Nigella Sativa is a plant with small black seeds often used as spice, but has a wealth of possibilities for health improvement.
Dozens of academic papers have lauded the benefits of the black seed oil, made from the medicinal plant known as Nigella sativa (the Ranunculaceae family), also known as black cumin, and used primarily in Middle East and Asian countries.
Nigella sativa has been embraced for its aroma and flavor as a spice for centuries. In Avicenna’s Cannon of Medicine, the books of the Persian philosopher, it is listed as having been “widely investigated for its biological activities and restorative potential and demonstrated to have a wide range of activities.”
Another description in an academic paper: “Due to its miraculous power of healing, N. sativa has gotten a place among the top-ranked evidence based herbal medications.”
A wide-range of activities, indeed!
About Nigella sativa
Nigella sativa is a herbaceous plant that belongs to a family of flowering plants and commonly used in natural food. It is an annual plant, with straight leaves and tall. The delicate flowers have various colors of white, yellow, pink, blue or purple. The natural fruit contains numerous seeds.
Various studies have linked Nigella sativa to being used for anti-inflammatory, anti-bacterial and anti-hypertensive conditions. It is also used to thwart diabetes and skin disorders. Additionally, It is considered an aid for the liver, helpful in digestion and helps to stimulate the appetite. Researchers also have credited nigella sativa with reducing cholesterol and for maintaining weight control. It also has been beneficial for a variety of nervous system ailments, and has neurological impacts, including its ability to improve memory, in animal studies.
Pancreatic cancer study
The herb has many attributes, and Nigella sativa helps treat a broad array of diseases, including immunity and inflammatory disorders, said Hwyda Arafat, MD, PhD, associate professor of Surgery at Jefferson Medical College of Thomas Jefferson University in a statement.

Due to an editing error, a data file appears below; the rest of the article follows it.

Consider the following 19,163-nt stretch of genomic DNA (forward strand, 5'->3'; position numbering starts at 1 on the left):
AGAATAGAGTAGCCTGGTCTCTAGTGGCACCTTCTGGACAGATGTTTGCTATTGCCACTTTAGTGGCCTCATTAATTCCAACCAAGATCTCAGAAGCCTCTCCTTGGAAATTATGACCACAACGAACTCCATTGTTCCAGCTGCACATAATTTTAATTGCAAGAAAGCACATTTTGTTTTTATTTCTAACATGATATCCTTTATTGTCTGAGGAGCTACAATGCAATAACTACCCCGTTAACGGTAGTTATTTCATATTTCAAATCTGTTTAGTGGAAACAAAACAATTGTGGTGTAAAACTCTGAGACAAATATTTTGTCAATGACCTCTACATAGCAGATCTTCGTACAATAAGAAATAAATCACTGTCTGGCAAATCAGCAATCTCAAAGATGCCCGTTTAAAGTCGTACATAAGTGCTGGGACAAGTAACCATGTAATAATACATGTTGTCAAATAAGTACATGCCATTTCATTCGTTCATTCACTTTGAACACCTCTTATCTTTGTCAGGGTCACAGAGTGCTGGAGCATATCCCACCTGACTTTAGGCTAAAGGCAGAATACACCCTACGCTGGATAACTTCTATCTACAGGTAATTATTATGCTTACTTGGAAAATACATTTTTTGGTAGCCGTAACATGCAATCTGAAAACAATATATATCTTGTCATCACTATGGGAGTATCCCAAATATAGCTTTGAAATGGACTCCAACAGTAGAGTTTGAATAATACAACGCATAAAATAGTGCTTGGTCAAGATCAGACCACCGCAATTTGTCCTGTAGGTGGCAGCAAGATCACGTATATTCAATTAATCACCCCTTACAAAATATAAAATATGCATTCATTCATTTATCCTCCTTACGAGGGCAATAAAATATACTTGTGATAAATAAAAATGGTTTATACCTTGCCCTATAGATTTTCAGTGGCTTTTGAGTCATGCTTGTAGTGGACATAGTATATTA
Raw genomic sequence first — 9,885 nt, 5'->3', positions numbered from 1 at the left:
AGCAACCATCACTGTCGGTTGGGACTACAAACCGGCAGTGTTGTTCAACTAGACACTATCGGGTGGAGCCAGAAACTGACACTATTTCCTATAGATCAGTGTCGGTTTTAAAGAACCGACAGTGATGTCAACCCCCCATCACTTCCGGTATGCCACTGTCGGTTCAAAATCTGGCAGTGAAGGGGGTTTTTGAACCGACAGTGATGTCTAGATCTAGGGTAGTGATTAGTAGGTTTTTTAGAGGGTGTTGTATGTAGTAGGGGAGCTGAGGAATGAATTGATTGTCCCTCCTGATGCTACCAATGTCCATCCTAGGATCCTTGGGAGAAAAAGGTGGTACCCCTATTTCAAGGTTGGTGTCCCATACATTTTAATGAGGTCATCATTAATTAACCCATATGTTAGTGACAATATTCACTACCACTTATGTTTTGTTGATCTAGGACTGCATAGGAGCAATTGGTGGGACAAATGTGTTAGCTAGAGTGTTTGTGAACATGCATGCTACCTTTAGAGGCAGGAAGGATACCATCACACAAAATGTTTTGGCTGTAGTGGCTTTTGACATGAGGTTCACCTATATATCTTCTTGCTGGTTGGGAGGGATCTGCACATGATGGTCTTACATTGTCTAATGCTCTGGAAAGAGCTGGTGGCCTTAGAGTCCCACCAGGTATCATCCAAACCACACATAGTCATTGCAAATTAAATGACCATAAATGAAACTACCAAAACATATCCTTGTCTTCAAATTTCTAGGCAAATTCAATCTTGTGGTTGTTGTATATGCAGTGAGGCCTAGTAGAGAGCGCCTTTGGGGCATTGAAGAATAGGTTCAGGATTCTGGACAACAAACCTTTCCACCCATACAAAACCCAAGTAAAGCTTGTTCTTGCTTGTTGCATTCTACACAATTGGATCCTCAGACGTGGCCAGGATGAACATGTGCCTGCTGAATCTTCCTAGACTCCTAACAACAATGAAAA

The herb may help in fighting pancreatic cancer, one of the most difficult cancers to treat, according to the researchers at the Kimmel Cancer Center at Jefferson Hospital in Philadelphia. In a study, they found that the extract of Nigella sativa seed oil blocked pancreatic cancer cell growth and killed the cells by enhancing the process of what is known as “programmed cell death,” according to a hospital statement.
Previous studies also have shown, from the seed extracts, anticancer activity in prostate and colon cancers, and antioxidant and anti-inflammatory effects, the hospital said. The abstract, thymoquinone, “could eventually have some use as a preventative strategy in patients who have gone through surgery and chemotherapy or in individuals who are at high risk of developing cancer,” the hospital said. Pancreatic cancer is often detected after it has spread. Research is vital: about 4 percent of people with pancreatic cancer live for five years after diagnosis, according to the hospital.
The presence of thymoquinone as its active chemical component is a key factor in the seeds’ benefits. The compound contains what researchers have described anti-inflammatory, anti-cancerous and antioxidant properties. The seeds also contain proteins, including two different types of alkaloids and alpha-hederin.
“The original research articles published so far have confirmed the pharmacological potential of N. sativa seeds, its oil and extracts and some of its active principles,” according to researchers at the Asian Pacific Journal of Tropical Biomedicine. The seeds “possess remarkable in vitro and in vivo pharmacological activities against a large variety of diseases and found to be relatively safe,” the researchers said.
They add: “Further investigations are required to study the mechanism of actions of N. sativa seeds and its constituents by which they exert their therapeutic effects. N. sativa seeds, its oil, constituents of N. sativa sees like TQ, alpha-hederin or others could be used in suitable combinations with existing chemotherapeutic agents for an effective treatment of many infectious diseases and to overcome the resistance problem.”
A variety of recipes
The oil can be used in all kinds of recipes, including soups and stews and tea latte. It also can be tapped for skin treatment, with other soothing products such as coconut oil. The oil also can be added to hair shampoo or conditioner.
- Beheshti, F, Khazaei, M et al. Neuropharmacological effects of Nigella sativa. Avicenna Journal of Phytomedicine. 2016. Jan-Feb. 6 (1): 104-2016. PMC4884225. s://www.ncbi.nlm.nih.gov/pmc/articles/PMC4884225/
- Ahmad, A, Husain, A, et al. A review on therapeutic potential of Nigella sativa: A miracle herb. Asian Pacific Journal of Tropical Biomedicine. 2013. May: 3 (5): 337-352. Doi: 10.1016/S2221-1691(13)60075-1
- Press Release. Kimmel Cancer Center, Jefferson Hospital, Philadelphia, Pa. Traditional Herbal Medicine Kills Pancreatic Cancer Cells, Kimmel Cancer Center at Jefferson Researchers Report. 2008. Retrieved from: http://blog.kimmelcancercenter.org/?p=103
- Dr. Jonathan Miller. 2014. Nigella sativa, a true ‘wonder medicine’?Labio Light Natural Health. Retrieved from: https://www.lapislight.com/wp/nigella-sativa-wonder-medicine/
- Dr. Josh Axe, DC, DMN, CNS. 2014. 9 Proven Black Seed Oil Benefits that Boost Your Health. Retrieved from: https://draxe.com/black-seed-oil-benefits/
- Rachael Link, MS, RD. 2018. 9 Impressive Health Benefits of Kalonji (Nigella Seeds). Retrieved from: https://www.healthline.com/nutrition/kalonji-nigella-seeds#section3
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